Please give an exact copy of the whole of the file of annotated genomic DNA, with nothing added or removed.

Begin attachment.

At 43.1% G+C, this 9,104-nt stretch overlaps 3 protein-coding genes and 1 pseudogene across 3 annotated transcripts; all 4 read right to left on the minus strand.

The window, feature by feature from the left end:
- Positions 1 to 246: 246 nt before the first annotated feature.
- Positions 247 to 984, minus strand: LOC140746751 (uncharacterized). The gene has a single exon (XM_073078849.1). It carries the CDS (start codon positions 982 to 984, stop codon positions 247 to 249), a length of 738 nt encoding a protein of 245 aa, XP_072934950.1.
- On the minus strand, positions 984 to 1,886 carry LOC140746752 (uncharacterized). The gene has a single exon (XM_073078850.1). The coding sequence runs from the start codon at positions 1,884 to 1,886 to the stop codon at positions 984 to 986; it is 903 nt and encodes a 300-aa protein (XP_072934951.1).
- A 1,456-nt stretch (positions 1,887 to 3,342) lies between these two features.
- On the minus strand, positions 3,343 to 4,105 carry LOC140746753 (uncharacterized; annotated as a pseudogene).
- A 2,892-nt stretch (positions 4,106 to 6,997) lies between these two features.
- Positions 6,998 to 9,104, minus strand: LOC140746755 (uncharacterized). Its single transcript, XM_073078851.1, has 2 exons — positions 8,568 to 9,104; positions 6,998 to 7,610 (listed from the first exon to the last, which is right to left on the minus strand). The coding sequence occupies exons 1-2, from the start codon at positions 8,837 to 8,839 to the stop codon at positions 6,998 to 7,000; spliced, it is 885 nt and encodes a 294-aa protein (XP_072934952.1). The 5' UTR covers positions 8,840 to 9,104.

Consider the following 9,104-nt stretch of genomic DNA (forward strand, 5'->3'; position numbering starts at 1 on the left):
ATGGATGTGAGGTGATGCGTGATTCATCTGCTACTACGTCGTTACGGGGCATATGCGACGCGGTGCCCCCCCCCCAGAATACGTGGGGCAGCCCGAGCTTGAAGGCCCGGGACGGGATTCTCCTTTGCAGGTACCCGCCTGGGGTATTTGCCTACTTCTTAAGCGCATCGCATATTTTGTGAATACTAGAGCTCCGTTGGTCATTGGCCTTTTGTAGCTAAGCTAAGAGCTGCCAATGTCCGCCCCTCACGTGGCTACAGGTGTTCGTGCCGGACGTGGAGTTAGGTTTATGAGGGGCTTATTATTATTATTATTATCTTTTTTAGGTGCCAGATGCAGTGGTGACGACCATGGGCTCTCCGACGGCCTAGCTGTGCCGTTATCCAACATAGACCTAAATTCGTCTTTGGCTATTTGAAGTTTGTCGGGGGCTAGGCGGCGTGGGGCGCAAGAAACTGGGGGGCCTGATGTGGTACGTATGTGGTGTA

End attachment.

At 43.1% G+C, this 9,104-nt stretch overlaps 3 protein-coding genes and 1 pseudogene across 3 annotated transcripts; all 4 read right to left on the minus strand.

The window, feature by feature from the left end:
- Positions 1 to 246: 246 nt before the first annotated feature.
- Positions 247 to 984, minus strand: LOC140746751 (uncharacterized). The gene has a single exon (XM_073078849.1). It carries the CDS (start codon positions 982 to 984, stop codon positions 247 to 249), a length of 738 nt encoding a protein of 245 aa, XP_072934950.1.
- On the minus strand, positions 984 to 1,886 carry LOC140746752 (uncharacterized). The gene has a single exon (XM_073078850.1). The coding sequence runs from the start codon at positions 1,884 to 1,886 to the stop codon at positions 984 to 986; it is 903 nt and encodes a 300-aa protein (XP_072934951.1).
- A 1,456-nt stretch (positions 1,887 to 3,342) lies between these two features.
- On the minus strand, positions 3,343 to 4,105 carry LOC140746753 (uncharacterized; annotated as a pseudogene).
- A 2,892-nt stretch (positions 4,106 to 6,997) lies between these two features.
- Positions 6,998 to 9,104, minus strand: LOC140746755 (uncharacterized). Its single transcript, XM_073078851.1, has 2 exons — positions 8,568 to 9,104; positions 6,998 to 7,610 (listed from the first exon to the last, which is right to left on the minus strand). The coding sequence occupies exons 1-2, from the start codon at positions 8,837 to 8,839 to the stop codon at positions 6,998 to 7,000; spliced, it is 885 nt and encodes a 294-aa protein (XP_072934952.1). The 5' UTR covers positions 8,840 to 9,104.

Consider the following 9,104-nt stretch of genomic DNA (forward strand, 5'->3'; position numbering starts at 1 on the left):
ATGGATGTGAGGTGATGCGTGATTCATCTGCTACTACGTCGTTACGGGGCATATGCGACGCGGTGCCCCCCCCCCAGAATACGTGGGGCAGCCCGAGCTTGAAGGCCCGGGACGGGATTCTCCTTTGCAGGTACCCGCCTGGGGTATTTGCCTACTTCTTAAGCGCATCGCATATTTTGTGAATACTAGAGCTCCGTTGGTCATTGGCCTTTTGTAGCTAAGCTAAGAGCTGCCAATGTCCGCCCCTCACGTGGCTACAGGTGTTCGTGCCGGACGTGGAGTTAGGTTTATGAGGGGCTTATTATTATTATTATTATCTTTTTTAGGTGCCAGATGCAGTGGTGACGACCATGGGCTCTCCGACGGCCTAGCTGTGCCGTTATCCAACATAGACCTAAATTCGTCTTTGGCTATTTGAAGTTTGTCGGGGGCTAGGCGGCGTGGGGCGCAAGAAACTGGGGGGCCTGATGTGGTACGTATGTGGTGTA